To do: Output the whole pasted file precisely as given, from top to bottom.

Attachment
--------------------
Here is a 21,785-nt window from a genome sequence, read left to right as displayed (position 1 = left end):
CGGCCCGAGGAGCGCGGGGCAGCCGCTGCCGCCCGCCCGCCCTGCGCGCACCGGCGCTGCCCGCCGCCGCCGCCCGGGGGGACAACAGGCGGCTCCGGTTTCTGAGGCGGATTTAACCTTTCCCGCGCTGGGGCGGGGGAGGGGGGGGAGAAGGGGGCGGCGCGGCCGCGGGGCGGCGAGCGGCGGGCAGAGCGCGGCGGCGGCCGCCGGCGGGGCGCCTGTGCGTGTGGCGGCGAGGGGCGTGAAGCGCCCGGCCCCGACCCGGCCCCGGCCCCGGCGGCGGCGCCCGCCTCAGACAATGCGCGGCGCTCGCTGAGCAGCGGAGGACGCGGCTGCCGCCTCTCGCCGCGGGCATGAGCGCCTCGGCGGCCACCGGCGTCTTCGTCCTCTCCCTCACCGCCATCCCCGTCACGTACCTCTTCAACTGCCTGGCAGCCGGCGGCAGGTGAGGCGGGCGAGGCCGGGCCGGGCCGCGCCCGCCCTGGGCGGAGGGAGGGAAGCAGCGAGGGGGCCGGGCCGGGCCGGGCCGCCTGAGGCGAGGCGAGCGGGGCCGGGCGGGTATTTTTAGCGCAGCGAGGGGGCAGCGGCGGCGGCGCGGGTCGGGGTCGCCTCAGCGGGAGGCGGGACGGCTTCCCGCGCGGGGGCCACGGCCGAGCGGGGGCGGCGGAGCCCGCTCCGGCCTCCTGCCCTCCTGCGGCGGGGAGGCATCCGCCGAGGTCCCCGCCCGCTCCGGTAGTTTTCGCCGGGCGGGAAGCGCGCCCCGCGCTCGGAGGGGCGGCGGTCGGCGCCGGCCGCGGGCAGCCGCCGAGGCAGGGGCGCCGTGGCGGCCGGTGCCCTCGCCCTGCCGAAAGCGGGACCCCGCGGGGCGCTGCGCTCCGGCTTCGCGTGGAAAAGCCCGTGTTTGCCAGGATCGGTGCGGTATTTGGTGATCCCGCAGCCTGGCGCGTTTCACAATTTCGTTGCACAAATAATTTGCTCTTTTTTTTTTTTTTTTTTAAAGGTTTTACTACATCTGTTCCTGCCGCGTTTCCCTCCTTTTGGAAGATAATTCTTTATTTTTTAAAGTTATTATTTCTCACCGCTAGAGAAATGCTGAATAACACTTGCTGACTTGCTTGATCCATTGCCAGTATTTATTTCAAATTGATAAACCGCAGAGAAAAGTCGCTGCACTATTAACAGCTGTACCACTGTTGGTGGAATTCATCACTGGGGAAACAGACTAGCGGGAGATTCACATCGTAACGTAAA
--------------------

Here is a 21,785-nt window from a genome sequence, read left to right as displayed (position 1 = left end):
CGGCCCGAGGAGCGCGGGGCAGCCGCTGCCGCCCGCCCGCCCTGCGCGCACCGGCGCTGCCCGCCGCCGCCGCCCGGGGGGACAACAGGCGGCTCCGGTTTCTGAGGCGGATTTAACCTTTCCCGCGCTGGGGCGGGGGAGGGGGGGGAGAAGGGGGCGGCGCGGCCGCGGGGCGGCGAGCGGCGGGCAGAGCGCGGCGGCGGCCGCCGGCGGGGCGCCTGTGCGTGTGGCGGCGAGGGGCGTGAAGCGCCCGGCCCCGACCCGGCCCCGGCCCCGGCGGCGGCGCCCGCCTCAGACAATGCGCGGCGCTCGCTGAGCAGCGGAGGACGCGGCTGCCGCCTCTCGCCGCGGGCATGAGCGCCTCGGCGGCCACCGGCGTCTTCGTCCTCTCCCTCACCGCCATCCCCGTCACGTACCTCTTCAACTGCCTGGCAGCCGGCGGCAGGTGAGGCGGGCGAGGCCGGGCCGGGCCGCGCCCGCCCTGGGCGGAGGGAGGGAAGCAGCGAGGGGGCCGGGCCGGGCCGGGCCGCCTGAGGCGAGGCGAGCGGGGCCGGGCGGGTATTTTTAGCGCAGCGAGGGGGCAGCGGCGGCGGCGCGGGTCGGGGTCGCCTCAGCGGGAGGCGGGACGGCTTCCCGCGCGGGGGCCACGGCCGAGCGGGGGCGGCGGAGCCCGCTCCGGCCTCCTGCCCTCCTGCGGCGGGGAGGCATCCGCCGAGGTCCCCGCCCGCTCCGGTAGTTTTCGCCGGGCGGGAAGCGCGCCCCGCGCTCGGAGGGGCGGCGGTCGGCGCCGGCCGCGGGCAGCCGCCGAGGCAGGGGCGCCGTGGCGGCCGGTGCCCTCGCCCTGCCGAAAGCGGGACCCCGCGGGGCGCTGCGCTCCGGCTTCGCGTGGAAAAGCCCGTGTTTGCCAGGATCGGTGCGGTATTTGGTGATCCCGCAGCCTGGCGCGTTTCACAATTTCGTTGCACAAATAATTTGCTCTTTTTTTTTTTTTTTTTTAAAGGTTTTACTACATCTGTTCCTGCCGCGTTTCCCTCCTTTTGGAAGATAATTCTTTATTTTTTAAAGTTATTATTTCTCACCGCTAGAGAAATGCTGAATAACACTTGCTGACTTGCTTGATCCATTGCCAGTATTTATTTCAAATTGATAAACCGCAGAGAAAAGTCGCTGCACTATTAACAGCTGTACCACTGTTGGTGGAATTCATCACTGGGGAAACAGACTAGCGGGAGATTCACATCGTAACGTAAA